jane says:”Why doesn’t Andy R let it rip from the back court? ” That’s a perennial question. You get the feeling Roddick has all kinds of conflicting messages tumbling around in his head.

margot Says:

grendel @ 6.35, of course I know that, I wasn’t being entirely serious. I’m getting a tad irritated with some posts, that say the same thing over and over, is all.
jane: it’s SO painful to watch. Must be Larry whatshisnames bad advice.
BTW I think Tignor’s opinion is more valuable than most, he is incredibly knowledgeable, does loads of research and makes his living from writing about tennis. I also understand he plays a neat game himself. The manner of Borg’s leaving is as significant as the fact.

grendel Says:

But Tignor being generally knowledgeable – agreed – is neither here nor there in this instance. I doubt if Borg himself is entirely clear why he left tennis – he was one troubled man. “The manner of Borg’s leaving is as significant as the fact.” That may be true, but doesn’t mean we know how to interpret it exactly. I repeat, I believe it was the result of a combination of factors and if Tignor wants to speculate that it was due to one factor, I think he’s got it badly wrong. I don’t care if he plays a neat game of tennis or if he does lots of research and all the rest of it, and I certainly don’t think his opinion on a matter which isn’t about the techniques of tennis is any more valuable than anyone elses’. I quite like his writing, by the way.

mat4 Says:

Hello, everybody!

@grendel, margot:

I also like Stignor’s writing. He is very poetic, and his articles are often more about writing than about tennis. I believe you enjoy certainly more than I do, since you understand better. And sometimes, elegance, or a good word, is for him more precious than the truth. Not to mention that the truth is transcendent most of the time. I agree with grendel on that one.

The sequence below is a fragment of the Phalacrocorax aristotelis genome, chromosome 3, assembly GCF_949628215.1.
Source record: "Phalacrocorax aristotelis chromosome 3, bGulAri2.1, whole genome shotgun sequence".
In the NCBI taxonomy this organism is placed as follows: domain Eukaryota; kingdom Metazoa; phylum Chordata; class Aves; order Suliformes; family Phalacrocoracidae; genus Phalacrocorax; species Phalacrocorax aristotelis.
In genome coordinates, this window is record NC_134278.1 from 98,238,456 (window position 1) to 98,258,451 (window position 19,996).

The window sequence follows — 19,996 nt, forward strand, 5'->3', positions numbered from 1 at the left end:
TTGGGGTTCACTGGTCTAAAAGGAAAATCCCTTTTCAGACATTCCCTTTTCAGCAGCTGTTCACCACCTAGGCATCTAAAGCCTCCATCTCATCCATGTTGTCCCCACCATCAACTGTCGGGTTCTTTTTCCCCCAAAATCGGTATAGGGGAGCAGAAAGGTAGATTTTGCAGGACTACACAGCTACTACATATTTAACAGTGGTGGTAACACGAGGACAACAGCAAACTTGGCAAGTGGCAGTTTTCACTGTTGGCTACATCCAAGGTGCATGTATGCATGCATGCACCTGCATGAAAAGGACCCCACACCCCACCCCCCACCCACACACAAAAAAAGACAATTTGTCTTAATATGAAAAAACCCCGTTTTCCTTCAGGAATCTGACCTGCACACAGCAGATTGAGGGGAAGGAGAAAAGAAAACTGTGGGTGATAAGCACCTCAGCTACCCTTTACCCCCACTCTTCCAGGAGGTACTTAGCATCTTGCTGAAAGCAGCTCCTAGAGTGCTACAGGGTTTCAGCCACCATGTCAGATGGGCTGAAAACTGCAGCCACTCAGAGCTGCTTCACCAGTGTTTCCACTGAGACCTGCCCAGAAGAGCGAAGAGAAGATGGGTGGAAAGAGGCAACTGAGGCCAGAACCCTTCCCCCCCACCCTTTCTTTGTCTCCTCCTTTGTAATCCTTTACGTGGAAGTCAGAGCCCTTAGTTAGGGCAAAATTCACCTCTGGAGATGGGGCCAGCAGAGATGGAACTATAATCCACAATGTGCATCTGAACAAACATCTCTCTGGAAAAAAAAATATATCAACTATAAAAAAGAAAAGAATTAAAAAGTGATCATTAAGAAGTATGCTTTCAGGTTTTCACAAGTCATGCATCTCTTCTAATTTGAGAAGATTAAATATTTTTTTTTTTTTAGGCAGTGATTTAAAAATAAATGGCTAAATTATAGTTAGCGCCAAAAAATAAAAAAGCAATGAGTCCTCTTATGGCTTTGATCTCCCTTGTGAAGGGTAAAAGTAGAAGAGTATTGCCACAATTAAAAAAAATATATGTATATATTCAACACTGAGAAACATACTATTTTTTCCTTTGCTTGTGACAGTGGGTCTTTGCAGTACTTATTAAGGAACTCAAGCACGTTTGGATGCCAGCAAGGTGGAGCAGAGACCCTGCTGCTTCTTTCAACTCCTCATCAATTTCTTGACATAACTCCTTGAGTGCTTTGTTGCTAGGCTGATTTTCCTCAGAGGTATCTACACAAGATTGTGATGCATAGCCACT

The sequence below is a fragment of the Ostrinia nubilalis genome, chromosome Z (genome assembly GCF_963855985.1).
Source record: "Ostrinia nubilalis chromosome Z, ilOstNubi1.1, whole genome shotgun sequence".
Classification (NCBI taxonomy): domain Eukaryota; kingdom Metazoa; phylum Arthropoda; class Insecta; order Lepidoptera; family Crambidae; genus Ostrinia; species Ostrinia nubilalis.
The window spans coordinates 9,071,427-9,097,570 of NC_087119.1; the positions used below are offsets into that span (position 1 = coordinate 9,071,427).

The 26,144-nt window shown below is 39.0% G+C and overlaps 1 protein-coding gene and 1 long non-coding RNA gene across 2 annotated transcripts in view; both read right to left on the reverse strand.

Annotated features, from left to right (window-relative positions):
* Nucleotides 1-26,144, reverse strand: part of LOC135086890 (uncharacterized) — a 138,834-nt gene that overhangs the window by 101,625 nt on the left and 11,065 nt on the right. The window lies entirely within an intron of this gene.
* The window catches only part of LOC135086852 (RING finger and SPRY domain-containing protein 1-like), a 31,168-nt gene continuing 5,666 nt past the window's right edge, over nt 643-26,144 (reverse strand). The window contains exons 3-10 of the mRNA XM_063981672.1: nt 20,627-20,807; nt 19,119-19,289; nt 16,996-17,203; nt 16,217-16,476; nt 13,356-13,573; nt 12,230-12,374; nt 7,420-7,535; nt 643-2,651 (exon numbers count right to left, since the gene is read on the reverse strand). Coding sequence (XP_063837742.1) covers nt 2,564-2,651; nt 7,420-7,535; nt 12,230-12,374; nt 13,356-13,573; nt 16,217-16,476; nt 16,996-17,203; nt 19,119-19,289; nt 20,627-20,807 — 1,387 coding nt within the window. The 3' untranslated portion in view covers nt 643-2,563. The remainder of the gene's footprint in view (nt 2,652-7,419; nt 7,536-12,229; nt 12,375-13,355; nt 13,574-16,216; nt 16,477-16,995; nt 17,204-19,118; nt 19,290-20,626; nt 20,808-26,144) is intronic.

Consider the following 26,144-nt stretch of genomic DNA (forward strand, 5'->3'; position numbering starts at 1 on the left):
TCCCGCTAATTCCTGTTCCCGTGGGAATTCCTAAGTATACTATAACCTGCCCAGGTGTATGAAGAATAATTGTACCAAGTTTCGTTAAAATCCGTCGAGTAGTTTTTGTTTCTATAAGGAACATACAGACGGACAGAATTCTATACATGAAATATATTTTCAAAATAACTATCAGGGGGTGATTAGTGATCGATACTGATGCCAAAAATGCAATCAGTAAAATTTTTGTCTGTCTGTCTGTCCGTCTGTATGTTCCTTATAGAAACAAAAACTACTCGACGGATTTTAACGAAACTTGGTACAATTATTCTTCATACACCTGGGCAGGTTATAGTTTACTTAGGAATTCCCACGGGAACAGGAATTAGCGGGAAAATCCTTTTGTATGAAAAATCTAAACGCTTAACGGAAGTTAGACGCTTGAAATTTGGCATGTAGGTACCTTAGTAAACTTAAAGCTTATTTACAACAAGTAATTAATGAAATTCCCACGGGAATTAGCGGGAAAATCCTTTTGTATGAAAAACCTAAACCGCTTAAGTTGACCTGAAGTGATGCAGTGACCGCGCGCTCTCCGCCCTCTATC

mat4 Says:

Then, I was a bit ashmed to ask, but I have some troubles with the gender of certain names. I looked plain stupid at times, assuming an (m) for somebody who was an (f). It is psychological, nothing serious, but I feel a bit disorientated.

So I need some help. Is Alison (m) or (f)? Kimmi? Lulu?

mat4 Says:

A good article. Lin is the opposite of Tignor. Tignor is first a writer, then a tennis player. Lin’s writing is second tier at best, but he looks quite knowledgeable about tennis.

margot Says:

I suggest you guys actually read “High Strung” which is all about the Borg MCenroe rivalry, with lots of insight about other players, including Lendl, and what tennis was actually like in those days, and come back to the discussion when you have.